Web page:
Pulis Ingles: Male factor vs Malefactor

I have seen several reports using the word “male factor” when describing a male criminal or suspect. In my understanding, many of our colleagues may have a false grasp of the meaning of the word they were using in the report. 

Example, “two male factor and one female was arrested by …”

In the above example, we can see the problem. So, in the Best interest of our organization, here’s the definition of the words Male Factor and Malefactor and see the difference:

Male factor – adjective

(Reproduction, medicine) – Any cause of infertility due to deficiencies in sperm quantity, function, or motility–ability to move that make it difficult for a sperm to fertilize an egg under normal conditions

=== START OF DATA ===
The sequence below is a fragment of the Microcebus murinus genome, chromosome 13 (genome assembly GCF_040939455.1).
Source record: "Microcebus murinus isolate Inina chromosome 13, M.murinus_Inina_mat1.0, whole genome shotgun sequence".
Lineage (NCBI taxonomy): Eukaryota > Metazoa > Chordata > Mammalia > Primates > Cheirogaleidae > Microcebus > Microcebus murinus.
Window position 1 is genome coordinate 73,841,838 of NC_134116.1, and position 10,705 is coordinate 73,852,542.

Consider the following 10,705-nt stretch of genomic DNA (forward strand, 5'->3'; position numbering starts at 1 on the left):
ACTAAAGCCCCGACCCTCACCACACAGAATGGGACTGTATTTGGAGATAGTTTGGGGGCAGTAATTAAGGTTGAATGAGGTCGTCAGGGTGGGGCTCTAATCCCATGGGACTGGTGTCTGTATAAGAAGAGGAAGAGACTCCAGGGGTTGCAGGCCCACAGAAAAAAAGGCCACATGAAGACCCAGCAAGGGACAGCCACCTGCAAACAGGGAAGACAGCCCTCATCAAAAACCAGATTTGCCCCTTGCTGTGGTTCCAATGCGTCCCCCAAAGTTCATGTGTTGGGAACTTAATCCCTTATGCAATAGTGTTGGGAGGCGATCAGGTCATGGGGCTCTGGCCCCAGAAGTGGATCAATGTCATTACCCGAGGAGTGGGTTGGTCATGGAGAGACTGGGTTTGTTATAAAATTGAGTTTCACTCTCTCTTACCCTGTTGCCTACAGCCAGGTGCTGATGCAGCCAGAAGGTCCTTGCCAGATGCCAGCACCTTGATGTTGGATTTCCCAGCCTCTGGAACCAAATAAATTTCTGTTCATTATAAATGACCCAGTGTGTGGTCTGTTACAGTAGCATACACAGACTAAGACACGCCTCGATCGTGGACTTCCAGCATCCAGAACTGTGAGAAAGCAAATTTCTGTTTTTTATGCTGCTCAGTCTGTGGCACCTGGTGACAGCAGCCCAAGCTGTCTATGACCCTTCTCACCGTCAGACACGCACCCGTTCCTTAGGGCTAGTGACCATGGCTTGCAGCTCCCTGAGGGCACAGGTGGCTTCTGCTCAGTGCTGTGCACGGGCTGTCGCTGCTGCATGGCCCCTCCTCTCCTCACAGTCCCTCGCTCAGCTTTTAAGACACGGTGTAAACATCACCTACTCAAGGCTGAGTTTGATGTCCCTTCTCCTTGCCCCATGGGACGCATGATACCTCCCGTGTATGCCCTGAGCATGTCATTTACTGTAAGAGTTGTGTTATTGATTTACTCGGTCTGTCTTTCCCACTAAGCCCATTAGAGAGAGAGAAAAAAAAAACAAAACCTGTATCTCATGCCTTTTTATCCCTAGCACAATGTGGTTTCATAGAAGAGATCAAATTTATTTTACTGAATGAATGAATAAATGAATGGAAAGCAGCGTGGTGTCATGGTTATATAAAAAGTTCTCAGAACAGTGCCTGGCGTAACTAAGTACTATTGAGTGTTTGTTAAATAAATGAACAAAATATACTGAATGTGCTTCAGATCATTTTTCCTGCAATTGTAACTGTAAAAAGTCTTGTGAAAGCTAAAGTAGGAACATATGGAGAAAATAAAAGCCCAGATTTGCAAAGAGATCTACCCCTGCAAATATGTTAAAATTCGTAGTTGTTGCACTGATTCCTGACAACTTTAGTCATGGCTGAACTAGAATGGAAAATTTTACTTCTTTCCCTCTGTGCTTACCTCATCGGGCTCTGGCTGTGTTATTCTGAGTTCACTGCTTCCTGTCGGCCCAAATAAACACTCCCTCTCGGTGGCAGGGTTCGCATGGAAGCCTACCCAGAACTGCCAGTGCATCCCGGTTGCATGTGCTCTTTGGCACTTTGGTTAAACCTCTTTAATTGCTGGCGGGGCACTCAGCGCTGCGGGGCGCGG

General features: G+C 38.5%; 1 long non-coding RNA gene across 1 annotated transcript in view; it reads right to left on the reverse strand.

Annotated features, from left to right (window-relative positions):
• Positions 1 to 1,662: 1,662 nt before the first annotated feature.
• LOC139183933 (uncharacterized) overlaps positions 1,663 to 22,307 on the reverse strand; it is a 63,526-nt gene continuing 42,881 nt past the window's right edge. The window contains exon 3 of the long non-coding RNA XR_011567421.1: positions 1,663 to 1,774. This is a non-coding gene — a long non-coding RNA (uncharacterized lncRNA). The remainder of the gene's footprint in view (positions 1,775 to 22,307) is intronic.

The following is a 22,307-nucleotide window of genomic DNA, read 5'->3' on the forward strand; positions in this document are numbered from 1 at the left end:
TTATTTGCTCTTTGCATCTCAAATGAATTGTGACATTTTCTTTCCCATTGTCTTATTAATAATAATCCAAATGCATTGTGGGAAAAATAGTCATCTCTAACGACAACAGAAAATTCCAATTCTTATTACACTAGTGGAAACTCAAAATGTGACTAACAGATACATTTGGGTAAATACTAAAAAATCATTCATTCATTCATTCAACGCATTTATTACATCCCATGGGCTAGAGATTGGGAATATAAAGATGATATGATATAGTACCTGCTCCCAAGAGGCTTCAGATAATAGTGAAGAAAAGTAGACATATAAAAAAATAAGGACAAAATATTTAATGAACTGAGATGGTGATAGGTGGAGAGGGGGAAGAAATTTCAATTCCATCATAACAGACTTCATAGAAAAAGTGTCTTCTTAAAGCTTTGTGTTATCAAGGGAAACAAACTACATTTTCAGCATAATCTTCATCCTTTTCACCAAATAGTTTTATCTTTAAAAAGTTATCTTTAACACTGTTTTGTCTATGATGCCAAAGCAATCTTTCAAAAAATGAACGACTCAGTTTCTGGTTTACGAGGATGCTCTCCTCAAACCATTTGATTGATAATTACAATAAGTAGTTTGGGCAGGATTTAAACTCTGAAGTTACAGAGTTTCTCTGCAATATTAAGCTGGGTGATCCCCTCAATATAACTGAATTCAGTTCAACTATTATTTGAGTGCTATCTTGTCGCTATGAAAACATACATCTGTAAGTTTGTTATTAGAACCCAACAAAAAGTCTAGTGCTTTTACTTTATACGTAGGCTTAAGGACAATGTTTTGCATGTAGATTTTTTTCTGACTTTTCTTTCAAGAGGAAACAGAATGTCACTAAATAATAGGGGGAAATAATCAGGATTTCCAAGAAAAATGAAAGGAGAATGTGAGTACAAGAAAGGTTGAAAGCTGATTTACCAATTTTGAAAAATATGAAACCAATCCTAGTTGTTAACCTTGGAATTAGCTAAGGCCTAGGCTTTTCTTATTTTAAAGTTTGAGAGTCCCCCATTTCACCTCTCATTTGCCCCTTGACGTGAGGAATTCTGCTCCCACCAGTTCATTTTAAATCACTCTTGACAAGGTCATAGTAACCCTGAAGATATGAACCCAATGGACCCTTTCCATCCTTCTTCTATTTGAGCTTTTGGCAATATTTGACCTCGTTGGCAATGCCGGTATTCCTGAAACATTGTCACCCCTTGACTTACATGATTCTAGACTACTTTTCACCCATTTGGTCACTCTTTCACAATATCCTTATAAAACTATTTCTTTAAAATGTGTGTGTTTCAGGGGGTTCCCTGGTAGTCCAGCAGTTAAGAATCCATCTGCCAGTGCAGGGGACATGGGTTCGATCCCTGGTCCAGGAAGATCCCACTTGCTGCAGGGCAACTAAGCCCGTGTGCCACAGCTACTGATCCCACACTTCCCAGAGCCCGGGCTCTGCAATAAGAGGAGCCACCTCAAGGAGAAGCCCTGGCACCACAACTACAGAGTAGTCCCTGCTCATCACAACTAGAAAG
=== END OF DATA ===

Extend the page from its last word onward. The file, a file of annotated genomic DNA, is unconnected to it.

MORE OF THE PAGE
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Any cause for a couple’s difficulty in conceiving a child that results from diseases of the male reproductive organs, e.g., a low sperm count or inadequate sperm motility.


– one who commits an offense against the law; especially: felon  – one who does ill toward another  

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After comparing the two words, you are now equipped with the right knowledge. I am hoping this article will help you in constructing correct reports.  

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Marinong Pulis
This blog is an attempt by the author to create an alter-ego that is not bound by rank, hierarchy or politics. One that does not represent his personal character but rather shall remain as an identity purely found online.

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